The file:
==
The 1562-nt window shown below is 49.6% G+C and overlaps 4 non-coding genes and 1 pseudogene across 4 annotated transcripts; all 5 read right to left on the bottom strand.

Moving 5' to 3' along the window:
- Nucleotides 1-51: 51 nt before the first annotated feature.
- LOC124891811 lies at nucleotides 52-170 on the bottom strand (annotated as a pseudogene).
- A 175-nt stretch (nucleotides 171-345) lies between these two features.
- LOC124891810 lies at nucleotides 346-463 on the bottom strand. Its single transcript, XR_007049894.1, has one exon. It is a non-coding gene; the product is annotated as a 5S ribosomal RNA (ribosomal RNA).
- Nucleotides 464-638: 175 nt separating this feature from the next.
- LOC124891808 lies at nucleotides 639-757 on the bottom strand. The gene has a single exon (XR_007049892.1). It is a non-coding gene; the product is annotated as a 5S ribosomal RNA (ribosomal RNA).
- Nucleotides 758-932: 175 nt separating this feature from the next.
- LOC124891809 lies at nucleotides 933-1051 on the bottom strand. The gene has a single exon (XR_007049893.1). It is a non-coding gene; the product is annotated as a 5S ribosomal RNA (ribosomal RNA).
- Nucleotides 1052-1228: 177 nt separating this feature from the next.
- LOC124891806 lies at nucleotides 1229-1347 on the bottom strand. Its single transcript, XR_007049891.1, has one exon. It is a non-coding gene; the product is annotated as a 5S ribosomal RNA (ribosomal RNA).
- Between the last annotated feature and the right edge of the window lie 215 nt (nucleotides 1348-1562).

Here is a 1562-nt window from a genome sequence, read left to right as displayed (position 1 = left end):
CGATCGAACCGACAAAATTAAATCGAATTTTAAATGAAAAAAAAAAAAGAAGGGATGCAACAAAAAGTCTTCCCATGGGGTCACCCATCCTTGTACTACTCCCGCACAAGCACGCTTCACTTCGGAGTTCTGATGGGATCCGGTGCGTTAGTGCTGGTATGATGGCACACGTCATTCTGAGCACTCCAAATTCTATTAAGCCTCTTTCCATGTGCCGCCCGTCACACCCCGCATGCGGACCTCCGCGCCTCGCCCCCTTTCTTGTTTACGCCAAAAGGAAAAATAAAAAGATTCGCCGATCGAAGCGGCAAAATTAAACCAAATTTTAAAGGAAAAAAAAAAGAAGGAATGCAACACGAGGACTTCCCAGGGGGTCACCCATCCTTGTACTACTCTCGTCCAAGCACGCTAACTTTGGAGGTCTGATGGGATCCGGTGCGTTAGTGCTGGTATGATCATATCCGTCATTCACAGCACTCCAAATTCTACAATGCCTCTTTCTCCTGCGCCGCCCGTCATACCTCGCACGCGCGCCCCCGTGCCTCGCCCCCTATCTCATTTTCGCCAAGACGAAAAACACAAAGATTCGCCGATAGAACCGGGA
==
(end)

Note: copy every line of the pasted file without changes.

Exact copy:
The 1562-nt window shown below is 49.6% G+C and overlaps 4 non-coding genes and 1 pseudogene across 4 annotated transcripts; all 5 read right to left on the bottom strand.

Moving 5' to 3' along the window:
- Nucleotides 1-51: 51 nt before the first annotated feature.
- LOC124891811 lies at nucleotides 52-170 on the bottom strand (annotated as a pseudogene).
- A 175-nt stretch (nucleotides 171-345) lies between these two features.
- LOC124891810 lies at nucleotides 346-463 on the bottom strand. Its single transcript, XR_007049894.1, has one exon. It is a non-coding gene; the product is annotated as a 5S ribosomal RNA (ribosomal RNA).
- Nucleotides 464-638: 175 nt separating this feature from the next.
- LOC124891808 lies at nucleotides 639-757 on the bottom strand. The gene has a single exon (XR_007049892.1). It is a non-coding gene; the product is annotated as a 5S ribosomal RNA (ribosomal RNA).
- Nucleotides 758-932: 175 nt separating this feature from the next.
- LOC124891809 lies at nucleotides 933-1051 on the bottom strand. The gene has a single exon (XR_007049893.1). It is a non-coding gene; the product is annotated as a 5S ribosomal RNA (ribosomal RNA).
- Nucleotides 1052-1228: 177 nt separating this feature from the next.
- LOC124891806 lies at nucleotides 1229-1347 on the bottom strand. Its single transcript, XR_007049891.1, has one exon. It is a non-coding gene; the product is annotated as a 5S ribosomal RNA (ribosomal RNA).
- Between the last annotated feature and the right edge of the window lie 215 nt (nucleotides 1348-1562).

Here is a 1562-nt window from a genome sequence, read left to right as displayed (position 1 = left end):
CGATCGAACCGACAAAATTAAATCGAATTTTAAATGAAAAAAAAAAAAGAAGGGATGCAACAAAAAGTCTTCCCATGGGGTCACCCATCCTTGTACTACTCCCGCACAAGCACGCTTCACTTCGGAGTTCTGATGGGATCCGGTGCGTTAGTGCTGGTATGATGGCACACGTCATTCTGAGCACTCCAAATTCTATTAAGCCTCTTTCCATGTGCCGCCCGTCACACCCCGCATGCGGACCTCCGCGCCTCGCCCCCTTTCTTGTTTACGCCAAAAGGAAAAATAAAAAGATTCGCCGATCGAAGCGGCAAAATTAAACCAAATTTTAAAGGAAAAAAAAAAGAAGGAATGCAACACGAGGACTTCCCAGGGGGTCACCCATCCTTGTACTACTCTCGTCCAAGCACGCTAACTTTGGAGGTCTGATGGGATCCGGTGCGTTAGTGCTGGTATGATCATATCCGTCATTCACAGCACTCCAAATTCTACAATGCCTCTTTCTCCTGCGCCGCCCGTCATACCTCGCACGCGCGCCCCCGTGCCTCGCCCCCTATCTCATTTTCGCCAAGACGAAAAACACAAAGATTCGCCGATAGAACCGGGA